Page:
In the March 1950 Atlantic, Virginia Woolf recalled her unorthodox upbringing
The relations between parents and children to-day have a freedom that would have been impossible with my father. He expected a certain standard of behaviour, even of ceremony, in family life. Yet if freedom means the right to think one's own thoughts and to follow one's own pursuits, then no one respected and indeed insisted upon freedom more completely than he did. His sons, with the exception of the Army and Navy, should follow whatever professions they chose; his daughters, though he cared little enough for the higher education of women, should have the same liberty. If at one moment he rebuked a daughter sharply for smoking a cigarette—smoking was not in his opinion a nice habit in the other sex—she had only to ask him if she might become a painter, and he assured her that so long as she took her work seriously he would give her all the help he could. He had no special love for painting; but he kept his word. Freedom of that sort was worth thousands of cigarettes.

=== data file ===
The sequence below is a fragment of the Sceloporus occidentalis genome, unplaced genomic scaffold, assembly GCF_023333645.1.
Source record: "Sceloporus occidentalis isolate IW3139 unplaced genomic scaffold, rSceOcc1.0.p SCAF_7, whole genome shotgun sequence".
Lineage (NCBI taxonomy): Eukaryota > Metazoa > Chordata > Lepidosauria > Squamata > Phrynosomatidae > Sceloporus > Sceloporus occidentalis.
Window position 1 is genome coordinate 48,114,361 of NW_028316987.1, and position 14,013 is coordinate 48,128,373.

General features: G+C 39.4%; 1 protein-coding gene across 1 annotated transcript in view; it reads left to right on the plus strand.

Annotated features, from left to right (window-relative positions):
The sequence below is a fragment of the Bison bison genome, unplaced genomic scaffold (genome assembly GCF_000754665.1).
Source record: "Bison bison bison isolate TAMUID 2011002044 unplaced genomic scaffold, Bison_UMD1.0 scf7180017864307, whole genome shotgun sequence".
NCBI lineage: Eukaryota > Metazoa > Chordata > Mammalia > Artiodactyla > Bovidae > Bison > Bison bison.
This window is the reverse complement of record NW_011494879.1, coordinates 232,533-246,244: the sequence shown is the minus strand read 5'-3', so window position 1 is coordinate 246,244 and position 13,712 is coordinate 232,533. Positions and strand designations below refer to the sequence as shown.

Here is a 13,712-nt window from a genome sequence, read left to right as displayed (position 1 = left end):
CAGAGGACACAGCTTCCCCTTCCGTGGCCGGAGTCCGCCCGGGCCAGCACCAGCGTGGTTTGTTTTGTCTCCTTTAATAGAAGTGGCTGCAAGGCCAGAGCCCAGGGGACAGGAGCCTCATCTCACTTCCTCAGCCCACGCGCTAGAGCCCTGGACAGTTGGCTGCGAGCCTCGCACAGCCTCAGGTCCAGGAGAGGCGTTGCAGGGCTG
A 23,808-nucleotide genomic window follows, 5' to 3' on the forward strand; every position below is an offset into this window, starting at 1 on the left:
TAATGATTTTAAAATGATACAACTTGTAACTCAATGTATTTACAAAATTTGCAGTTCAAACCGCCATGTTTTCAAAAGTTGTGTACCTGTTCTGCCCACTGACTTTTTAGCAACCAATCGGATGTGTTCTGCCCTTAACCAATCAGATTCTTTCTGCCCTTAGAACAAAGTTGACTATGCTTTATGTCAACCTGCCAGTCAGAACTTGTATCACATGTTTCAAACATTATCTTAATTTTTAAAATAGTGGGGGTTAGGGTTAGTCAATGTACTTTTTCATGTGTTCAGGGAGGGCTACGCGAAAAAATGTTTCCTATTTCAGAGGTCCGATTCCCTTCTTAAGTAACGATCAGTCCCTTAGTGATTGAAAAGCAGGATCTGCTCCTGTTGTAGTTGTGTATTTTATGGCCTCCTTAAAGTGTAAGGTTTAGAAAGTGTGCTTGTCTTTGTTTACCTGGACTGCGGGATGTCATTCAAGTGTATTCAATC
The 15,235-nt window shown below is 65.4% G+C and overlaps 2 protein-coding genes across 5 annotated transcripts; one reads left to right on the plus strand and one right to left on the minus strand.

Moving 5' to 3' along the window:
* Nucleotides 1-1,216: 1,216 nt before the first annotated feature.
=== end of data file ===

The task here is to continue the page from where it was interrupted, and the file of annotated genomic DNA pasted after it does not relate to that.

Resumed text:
It was the same with the perhaps more difficult problem of literature. Even to-day there may be parents who would doubt the wisdom of allowing a girl of fifteen the free run of a large and quite unexpurgated library. But my father allowed it. There were certain facts—very briefly, very shyly he referred to them. Yet "Read what you like," he said, and all his books, "mangy and worthless," as he called them, but certainly they were many and various, were to be had without asking. To read what one liked because one liked it, never to pretend to admire what one did not—that was his only lesson in the art of reading. To write in the fewest possible words, as clearly as possible, exactly what one meant—that was his only lesson in the art of writing. All the rest must be learnt for oneself. Yet a child must have been childish in the ex-treme not to feel that such was the teaching of a man of great learning and wide experience, though he would never impose his own views or parade his own knowledge. For, as his tailor remarked when he saw my father walk past his shop up Bond Street, "There goes a gentleman that wears good clothes without knowing it."
[Volume 185, No. 3, Pages 40-41]